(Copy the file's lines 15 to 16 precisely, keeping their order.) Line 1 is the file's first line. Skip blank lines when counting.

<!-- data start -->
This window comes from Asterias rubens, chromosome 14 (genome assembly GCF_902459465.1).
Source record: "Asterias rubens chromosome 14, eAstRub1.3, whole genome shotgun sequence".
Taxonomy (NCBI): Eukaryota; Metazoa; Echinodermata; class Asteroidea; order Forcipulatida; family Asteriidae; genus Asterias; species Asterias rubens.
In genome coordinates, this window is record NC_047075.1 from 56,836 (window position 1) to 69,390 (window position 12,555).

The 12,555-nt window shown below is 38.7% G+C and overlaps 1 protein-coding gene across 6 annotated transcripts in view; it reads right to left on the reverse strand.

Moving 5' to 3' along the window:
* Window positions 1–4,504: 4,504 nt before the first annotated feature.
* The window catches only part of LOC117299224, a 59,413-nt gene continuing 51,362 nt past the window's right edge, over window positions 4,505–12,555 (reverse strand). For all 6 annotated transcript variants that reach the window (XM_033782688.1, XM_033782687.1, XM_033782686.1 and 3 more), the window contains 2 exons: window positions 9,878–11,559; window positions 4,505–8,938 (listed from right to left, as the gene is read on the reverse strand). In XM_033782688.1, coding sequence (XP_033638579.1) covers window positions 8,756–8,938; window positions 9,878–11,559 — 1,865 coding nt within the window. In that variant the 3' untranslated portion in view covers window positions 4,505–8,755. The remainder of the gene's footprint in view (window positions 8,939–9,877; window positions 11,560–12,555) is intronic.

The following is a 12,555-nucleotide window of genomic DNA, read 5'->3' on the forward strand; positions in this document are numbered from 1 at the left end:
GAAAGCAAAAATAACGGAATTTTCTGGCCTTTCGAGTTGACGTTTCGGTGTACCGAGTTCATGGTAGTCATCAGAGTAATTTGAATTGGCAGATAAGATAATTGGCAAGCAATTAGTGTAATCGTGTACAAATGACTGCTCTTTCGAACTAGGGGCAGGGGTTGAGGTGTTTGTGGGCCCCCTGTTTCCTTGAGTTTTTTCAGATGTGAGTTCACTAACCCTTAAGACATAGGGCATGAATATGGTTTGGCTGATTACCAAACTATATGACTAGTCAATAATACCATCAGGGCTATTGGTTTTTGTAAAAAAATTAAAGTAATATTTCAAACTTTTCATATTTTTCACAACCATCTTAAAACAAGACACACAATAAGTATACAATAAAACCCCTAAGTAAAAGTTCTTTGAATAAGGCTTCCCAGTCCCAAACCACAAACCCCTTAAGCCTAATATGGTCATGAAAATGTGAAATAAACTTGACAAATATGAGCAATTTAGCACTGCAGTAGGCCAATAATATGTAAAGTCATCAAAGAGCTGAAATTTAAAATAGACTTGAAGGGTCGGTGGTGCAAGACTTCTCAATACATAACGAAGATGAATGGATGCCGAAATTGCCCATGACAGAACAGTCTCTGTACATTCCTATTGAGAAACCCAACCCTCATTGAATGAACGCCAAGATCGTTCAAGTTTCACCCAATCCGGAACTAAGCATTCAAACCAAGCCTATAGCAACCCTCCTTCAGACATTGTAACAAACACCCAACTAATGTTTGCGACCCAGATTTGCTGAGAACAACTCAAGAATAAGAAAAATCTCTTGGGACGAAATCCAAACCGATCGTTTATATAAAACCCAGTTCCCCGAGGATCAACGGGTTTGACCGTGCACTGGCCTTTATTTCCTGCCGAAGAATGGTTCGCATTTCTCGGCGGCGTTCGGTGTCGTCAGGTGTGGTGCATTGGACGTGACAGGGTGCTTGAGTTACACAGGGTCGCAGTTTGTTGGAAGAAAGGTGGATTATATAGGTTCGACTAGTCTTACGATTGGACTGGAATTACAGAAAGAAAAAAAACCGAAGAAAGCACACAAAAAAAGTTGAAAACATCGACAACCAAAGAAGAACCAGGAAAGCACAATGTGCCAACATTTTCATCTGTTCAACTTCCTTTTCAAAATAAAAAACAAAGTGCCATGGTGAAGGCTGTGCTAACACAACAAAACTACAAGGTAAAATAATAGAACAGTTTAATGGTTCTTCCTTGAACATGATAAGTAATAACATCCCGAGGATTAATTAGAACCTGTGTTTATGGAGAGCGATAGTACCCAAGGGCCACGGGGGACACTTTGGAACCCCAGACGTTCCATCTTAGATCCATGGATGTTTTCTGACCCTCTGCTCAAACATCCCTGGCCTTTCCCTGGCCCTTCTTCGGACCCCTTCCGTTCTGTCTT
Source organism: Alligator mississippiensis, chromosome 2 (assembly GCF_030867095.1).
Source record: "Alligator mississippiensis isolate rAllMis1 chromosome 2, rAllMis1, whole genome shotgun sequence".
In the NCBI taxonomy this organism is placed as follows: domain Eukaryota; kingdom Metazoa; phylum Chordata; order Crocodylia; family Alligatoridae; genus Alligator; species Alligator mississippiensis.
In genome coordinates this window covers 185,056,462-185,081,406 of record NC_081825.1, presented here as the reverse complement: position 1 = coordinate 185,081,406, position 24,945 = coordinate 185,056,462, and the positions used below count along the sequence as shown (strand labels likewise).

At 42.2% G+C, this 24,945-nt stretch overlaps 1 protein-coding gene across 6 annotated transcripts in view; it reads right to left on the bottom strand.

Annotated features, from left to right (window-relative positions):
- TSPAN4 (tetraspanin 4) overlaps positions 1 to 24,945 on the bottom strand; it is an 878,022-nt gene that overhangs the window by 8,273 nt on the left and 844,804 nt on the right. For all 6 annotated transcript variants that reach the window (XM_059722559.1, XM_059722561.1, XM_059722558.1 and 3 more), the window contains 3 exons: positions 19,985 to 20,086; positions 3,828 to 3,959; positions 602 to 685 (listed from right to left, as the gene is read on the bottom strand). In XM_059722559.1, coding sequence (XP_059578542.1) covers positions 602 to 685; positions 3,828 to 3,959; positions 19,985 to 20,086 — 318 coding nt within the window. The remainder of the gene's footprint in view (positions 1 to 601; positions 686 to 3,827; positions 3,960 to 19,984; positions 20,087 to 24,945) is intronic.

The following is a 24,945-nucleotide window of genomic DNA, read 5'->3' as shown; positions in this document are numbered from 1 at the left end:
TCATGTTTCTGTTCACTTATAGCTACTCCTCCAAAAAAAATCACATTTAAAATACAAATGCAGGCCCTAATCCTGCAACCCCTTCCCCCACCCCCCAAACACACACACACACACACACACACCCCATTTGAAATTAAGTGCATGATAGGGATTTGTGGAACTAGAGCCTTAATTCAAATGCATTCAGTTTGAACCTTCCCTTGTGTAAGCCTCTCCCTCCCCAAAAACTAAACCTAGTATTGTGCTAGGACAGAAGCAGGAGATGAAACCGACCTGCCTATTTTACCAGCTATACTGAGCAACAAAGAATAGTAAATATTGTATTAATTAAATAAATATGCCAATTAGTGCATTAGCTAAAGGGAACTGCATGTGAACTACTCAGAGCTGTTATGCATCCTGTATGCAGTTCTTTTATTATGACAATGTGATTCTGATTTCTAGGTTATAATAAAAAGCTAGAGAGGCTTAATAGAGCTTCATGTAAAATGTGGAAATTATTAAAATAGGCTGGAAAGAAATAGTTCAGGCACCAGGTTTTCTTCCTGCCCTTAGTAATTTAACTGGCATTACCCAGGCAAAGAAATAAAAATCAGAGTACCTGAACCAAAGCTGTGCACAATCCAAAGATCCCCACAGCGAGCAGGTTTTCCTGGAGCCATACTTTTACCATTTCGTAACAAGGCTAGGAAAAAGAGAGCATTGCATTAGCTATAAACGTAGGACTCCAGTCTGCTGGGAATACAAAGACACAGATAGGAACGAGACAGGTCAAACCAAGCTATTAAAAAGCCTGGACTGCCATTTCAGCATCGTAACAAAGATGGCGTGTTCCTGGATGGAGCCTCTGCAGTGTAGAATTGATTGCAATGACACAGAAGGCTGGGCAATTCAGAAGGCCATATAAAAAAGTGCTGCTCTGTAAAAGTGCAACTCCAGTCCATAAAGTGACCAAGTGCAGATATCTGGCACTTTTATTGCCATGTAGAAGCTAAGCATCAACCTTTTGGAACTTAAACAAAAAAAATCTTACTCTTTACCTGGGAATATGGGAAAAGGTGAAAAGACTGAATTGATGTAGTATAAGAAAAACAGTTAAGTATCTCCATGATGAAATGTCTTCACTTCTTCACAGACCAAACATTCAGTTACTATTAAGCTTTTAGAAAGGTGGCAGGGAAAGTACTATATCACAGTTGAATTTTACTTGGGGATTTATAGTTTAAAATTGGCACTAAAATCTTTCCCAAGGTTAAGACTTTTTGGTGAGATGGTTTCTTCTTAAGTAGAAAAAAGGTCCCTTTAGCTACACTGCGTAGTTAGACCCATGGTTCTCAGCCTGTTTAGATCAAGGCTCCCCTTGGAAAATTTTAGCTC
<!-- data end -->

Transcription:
At 42.2% G+C, this 24,945-nt stretch overlaps 1 protein-coding gene across 6 annotated transcripts in view; it reads right to left on the bottom strand.

Annotated features, from left to right (window-relative positions):